- Avoid strenuous outdoor activities when air quality is unhealthy.
- Those with heart or lung problems, as well as young children, are especially vulnerable.
- These people should stay indoors while smoke levels are high.
- True high efficiency particulate air (HEPA) and non-ozone producing electrostatic precipitator (ESP) air cleaners and filters can help keep indoor air cleaner.
The map above is not able to show all state air quality monitors. To see the whole set, go to the Air Quality Now tab below and click on DEQ's Air Quality Index which will bring up a map with many additional state monitors. Round icons represent permanent state air quality monitors, triangular icons represent temporary smoke monitors (when deployed).
Friday, November 16, 2018
News Release: DEQ extends air quality advisory for smoke impacts
Statewide, Ore.—The Oregon Department of Environmental Quality is extending an air stagnation advisory for Southern Oregon through Tuesday. It is also issuing a new advisory for Central Oregon that will be in place from Sunday through Wednesday.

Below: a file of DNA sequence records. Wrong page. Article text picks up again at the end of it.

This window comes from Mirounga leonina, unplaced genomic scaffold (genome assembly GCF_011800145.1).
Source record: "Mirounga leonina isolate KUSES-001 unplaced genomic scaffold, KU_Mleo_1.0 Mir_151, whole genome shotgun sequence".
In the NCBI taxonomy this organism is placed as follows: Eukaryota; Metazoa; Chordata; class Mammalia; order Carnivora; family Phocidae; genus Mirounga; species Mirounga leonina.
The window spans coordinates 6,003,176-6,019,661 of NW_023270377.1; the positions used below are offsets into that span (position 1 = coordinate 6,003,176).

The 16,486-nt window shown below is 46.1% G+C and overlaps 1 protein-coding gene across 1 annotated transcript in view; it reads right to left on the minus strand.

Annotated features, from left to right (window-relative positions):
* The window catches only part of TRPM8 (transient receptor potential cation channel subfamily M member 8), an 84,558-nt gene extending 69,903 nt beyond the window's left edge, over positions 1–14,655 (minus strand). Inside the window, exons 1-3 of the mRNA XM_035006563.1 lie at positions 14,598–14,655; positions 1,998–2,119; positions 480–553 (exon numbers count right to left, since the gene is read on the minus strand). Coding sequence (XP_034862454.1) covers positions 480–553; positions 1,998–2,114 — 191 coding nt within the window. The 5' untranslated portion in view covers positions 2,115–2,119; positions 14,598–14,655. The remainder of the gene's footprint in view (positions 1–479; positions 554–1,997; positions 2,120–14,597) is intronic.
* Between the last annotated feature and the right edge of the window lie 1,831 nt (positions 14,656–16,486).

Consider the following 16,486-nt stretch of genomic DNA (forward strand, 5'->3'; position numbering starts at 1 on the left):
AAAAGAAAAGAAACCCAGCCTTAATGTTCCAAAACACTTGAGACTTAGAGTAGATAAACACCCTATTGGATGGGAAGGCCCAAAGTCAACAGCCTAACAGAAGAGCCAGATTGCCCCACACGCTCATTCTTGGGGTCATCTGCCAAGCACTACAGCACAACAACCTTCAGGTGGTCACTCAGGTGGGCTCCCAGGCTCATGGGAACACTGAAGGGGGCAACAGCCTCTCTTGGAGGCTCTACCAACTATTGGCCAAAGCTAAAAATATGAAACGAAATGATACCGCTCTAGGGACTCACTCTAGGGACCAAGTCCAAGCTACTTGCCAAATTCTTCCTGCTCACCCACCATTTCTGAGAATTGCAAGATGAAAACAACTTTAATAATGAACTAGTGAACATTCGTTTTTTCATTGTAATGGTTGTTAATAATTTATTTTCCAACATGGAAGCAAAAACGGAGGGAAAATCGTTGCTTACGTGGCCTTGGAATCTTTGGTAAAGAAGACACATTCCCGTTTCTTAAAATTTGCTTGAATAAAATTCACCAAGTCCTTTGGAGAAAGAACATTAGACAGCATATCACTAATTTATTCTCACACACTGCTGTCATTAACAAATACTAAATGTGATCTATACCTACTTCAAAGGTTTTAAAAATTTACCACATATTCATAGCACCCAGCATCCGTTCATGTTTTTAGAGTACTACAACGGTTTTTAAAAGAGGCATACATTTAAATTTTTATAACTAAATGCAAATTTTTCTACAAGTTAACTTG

Air quality in Southern Oregon is expected to improve slightly on Saturday before deteriorating early next week, according to the National Weather Service. Wind could bring smoke from fires in California into Southern Oregon early next week creating hazy conditions. Much of the smoke currently in the state is from local sources such as wood stoves.
The advisory for Southern Oregon covers Douglas, Jackson, Josephine, Klamath and Lake counties. The valleys in Coos County will also be under the advisory beginning at 4 p.m. on Saturday when breezes diminish and conditions become more stagnant.
In Central Oregon, the advisory that starts Sunday covers Umatilla, Morrow, Gilliam, Sherman, Wasco, Jefferson, Deschutes, Crook and Wheeler counties.
Local smoke levels can rise and fall rapidly, depending on fires and weather conditions including wind direction. Residents can view current air quality conditions at DEQ’s Air Quality Index or by downloading the OregonAir app on smartphones.
Many local jurisdictions are under wood burning restrictions, limiting the use of wood stoves, fireplaces and outdoor fire pits. There are often exceptions for those who use wood exclusively to heat their homes and those with limited income. Check with your local heath or air agency for current restrictions.
The Oregon Health Authority urges residents of affected communities to take steps to avoid health problems during smoky conditions, including: